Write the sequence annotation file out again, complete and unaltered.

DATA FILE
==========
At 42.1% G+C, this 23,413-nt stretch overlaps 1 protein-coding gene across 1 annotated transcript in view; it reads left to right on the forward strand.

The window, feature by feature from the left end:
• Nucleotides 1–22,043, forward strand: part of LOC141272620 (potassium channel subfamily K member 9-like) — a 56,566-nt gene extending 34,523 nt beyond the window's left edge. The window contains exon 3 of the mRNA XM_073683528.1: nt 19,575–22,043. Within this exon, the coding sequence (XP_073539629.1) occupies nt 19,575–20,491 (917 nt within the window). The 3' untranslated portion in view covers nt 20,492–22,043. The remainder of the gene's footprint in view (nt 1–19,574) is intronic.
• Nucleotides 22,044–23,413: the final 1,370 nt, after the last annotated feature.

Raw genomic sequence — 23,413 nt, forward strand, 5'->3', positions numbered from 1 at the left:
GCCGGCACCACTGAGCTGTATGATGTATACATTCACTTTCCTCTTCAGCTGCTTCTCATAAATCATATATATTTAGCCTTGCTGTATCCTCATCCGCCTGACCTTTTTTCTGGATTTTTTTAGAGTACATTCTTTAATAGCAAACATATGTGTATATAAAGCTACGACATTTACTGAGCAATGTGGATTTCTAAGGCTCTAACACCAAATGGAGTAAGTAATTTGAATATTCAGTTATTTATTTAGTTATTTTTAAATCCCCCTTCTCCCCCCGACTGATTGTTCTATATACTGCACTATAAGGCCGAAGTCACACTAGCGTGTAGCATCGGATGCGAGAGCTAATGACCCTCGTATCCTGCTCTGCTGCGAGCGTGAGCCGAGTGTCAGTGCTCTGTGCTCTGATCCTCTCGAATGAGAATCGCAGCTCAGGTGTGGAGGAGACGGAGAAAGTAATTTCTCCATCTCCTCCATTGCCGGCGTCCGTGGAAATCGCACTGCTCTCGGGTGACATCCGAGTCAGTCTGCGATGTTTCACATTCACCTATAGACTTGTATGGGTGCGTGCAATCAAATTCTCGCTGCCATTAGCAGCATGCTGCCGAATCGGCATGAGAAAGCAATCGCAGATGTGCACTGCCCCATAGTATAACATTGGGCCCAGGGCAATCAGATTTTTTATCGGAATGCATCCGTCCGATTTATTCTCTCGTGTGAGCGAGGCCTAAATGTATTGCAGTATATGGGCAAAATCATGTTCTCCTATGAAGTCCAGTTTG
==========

At 42.1% G+C, this 23,413-nt stretch overlaps 1 protein-coding gene across 1 annotated transcript in view; it reads left to right on the forward strand.

The window, feature by feature from the left end:
• Nucleotides 1–22,043, forward strand: part of LOC141272620 (potassium channel subfamily K member 9-like) — a 56,566-nt gene extending 34,523 nt beyond the window's left edge. The window contains exon 3 of the mRNA XM_073683528.1: nt 19,575–22,043. Within this exon, the coding sequence (XP_073539629.1) occupies nt 19,575–20,491 (917 nt within the window). The 3' untranslated portion in view covers nt 20,492–22,043. The remainder of the gene's footprint in view (nt 1–19,574) is intronic.
• Nucleotides 22,044–23,413: the final 1,370 nt, after the last annotated feature.

Raw genomic sequence — 23,413 nt, forward strand, 5'->3', positions numbered from 1 at the left:
GCCGGCACCACTGAGCTGTATGATGTATACATTCACTTTCCTCTTCAGCTGCTTCTCATAAATCATATATATTTAGCCTTGCTGTATCCTCATCCGCCTGACCTTTTTTCTGGATTTTTTTAGAGTACATTCTTTAATAGCAAACATATGTGTATATAAAGCTACGACATTTACTGAGCAATGTGGATTTCTAAGGCTCTAACACCAAATGGAGTAAGTAATTTGAATATTCAGTTATTTATTTAGTTATTTTTAAATCCCCCTTCTCCCCCCGACTGATTGTTCTATATACTGCACTATAAGGCCGAAGTCACACTAGCGTGTAGCATCGGATGCGAGAGCTAATGACCCTCGTATCCTGCTCTGCTGCGAGCGTGAGCCGAGTGTCAGTGCTCTGTGCTCTGATCCTCTCGAATGAGAATCGCAGCTCAGGTGTGGAGGAGACGGAGAAAGTAATTTCTCCATCTCCTCCATTGCCGGCGTCCGTGGAAATCGCACTGCTCTCGGGTGACATCCGAGTCAGTCTGCGATGTTTCACATTCACCTATAGACTTGTATGGGTGCGTGCAATCAAATTCTCGCTGCCATTAGCAGCATGCTGCCGAATCGGCATGAGAAAGCAATCGCAGATGTGCACTGCCCCATAGTATAACATTGGGCCCAGGGCAATCAGATTTTTTATCGGAATGCATCCGTCCGATTTATTCTCTCGTGTGAGCGAGGCCTAAATGTATTGCAGTATATGGGCAAAATCATGTTCTCCTATGAAGTCCAGTTTG